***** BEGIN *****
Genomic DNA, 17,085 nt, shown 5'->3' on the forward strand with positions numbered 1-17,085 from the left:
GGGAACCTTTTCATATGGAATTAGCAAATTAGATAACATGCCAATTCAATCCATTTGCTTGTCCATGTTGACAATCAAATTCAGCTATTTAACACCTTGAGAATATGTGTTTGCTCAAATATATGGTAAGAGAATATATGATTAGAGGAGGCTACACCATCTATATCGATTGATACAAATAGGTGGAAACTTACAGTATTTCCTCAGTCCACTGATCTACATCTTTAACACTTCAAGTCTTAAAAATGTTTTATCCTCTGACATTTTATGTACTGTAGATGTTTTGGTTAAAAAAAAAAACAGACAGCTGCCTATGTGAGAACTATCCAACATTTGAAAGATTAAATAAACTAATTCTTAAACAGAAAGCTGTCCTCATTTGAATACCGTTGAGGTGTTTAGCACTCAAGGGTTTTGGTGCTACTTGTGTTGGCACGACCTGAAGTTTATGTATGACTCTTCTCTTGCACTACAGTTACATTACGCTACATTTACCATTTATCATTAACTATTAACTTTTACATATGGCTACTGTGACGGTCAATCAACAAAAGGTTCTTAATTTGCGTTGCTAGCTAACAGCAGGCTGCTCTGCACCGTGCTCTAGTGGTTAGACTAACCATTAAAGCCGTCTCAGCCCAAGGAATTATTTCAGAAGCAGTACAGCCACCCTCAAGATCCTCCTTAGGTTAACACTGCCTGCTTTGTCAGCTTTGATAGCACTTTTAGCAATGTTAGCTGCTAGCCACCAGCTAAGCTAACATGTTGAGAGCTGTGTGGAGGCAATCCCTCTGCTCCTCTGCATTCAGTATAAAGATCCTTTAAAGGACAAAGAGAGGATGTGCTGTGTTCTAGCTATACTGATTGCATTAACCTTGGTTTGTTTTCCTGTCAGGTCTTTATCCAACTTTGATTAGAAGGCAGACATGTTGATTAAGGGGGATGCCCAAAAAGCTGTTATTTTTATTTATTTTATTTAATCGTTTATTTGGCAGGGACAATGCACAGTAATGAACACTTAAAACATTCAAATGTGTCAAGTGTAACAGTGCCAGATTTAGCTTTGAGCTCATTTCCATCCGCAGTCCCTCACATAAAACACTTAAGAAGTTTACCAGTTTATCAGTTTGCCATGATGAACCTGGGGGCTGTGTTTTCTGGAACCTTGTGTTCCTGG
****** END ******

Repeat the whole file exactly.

Genomic DNA, 17,085 nt, shown 5'->3' on the forward strand with positions numbered 1-17,085 from the left:
GGGAACCTTTTCATATGGAATTAGCAAATTAGATAACATGCCAATTCAATCCATTTGCTTGTCCATGTTGACAATCAAATTCAGCTATTTAACACCTTGAGAATATGTGTTTGCTCAAATATATGGTAAGAGAATATATGATTAGAGGAGGCTACACCATCTATATCGATTGATACAAATAGGTGGAAACTTACAGTATTTCCTCAGTCCACTGATCTACATCTTTAACACTTCAAGTCTTAAAAATGTTTTATCCTCTGACATTTTATGTACTGTAGATGTTTTGGTTAAAAAAAAAAACAGACAGCTGCCTATGTGAGAACTATCCAACATTTGAAAGATTAAATAAACTAATTCTTAAACAGAAAGCTGTCCTCATTTGAATACCGTTGAGGTGTTTAGCACTCAAGGGTTTTGGTGCTACTTGTGTTGGCACGACCTGAAGTTTATGTATGACTCTTCTCTTGCACTACAGTTACATTACGCTACATTTACCATTTATCATTAACTATTAACTTTTACATATGGCTACTGTGACGGTCAATCAACAAAAGGTTCTTAATTTGCGTTGCTAGCTAACAGCAGGCTGCTCTGCACCGTGCTCTAGTGGTTAGACTAACCATTAAAGCCGTCTCAGCCCAAGGAATTATTTCAGAAGCAGTACAGCCACCCTCAAGATCCTCCTTAGGTTAACACTGCCTGCTTTGTCAGCTTTGATAGCACTTTTAGCAATGTTAGCTGCTAGCCACCAGCTAAGCTAACATGTTGAGAGCTGTGTGGAGGCAATCCCTCTGCTCCTCTGCATTCAGTATAAAGATCCTTTAAAGGACAAAGAGAGGATGTGCTGTGTTCTAGCTATACTGATTGCATTAACCTTGGTTTGTTTTCCTGTCAGGTCTTTATCCAACTTTGATTAGAAGGCAGACATGTTGATTAAGGGGGATGCCCAAAAAGCTGTTATTTTTATTTATTTTATTTAATCGTTTATTTGGCAGGGACAATGCACAGTAATGAACACTTAAAACATTCAAATGTGTCAAGTGTAACAGTGCCAGATTTAGCTTTGAGCTCATTTCCATCCGCAGTCCCTCACATAAAACACTTAAGAAGTTTACCAGTTTATCAGTTTGCCATGATGAACCTGGGGGCTGTGTTTTCTGGAACCTTGTGTTCCTGG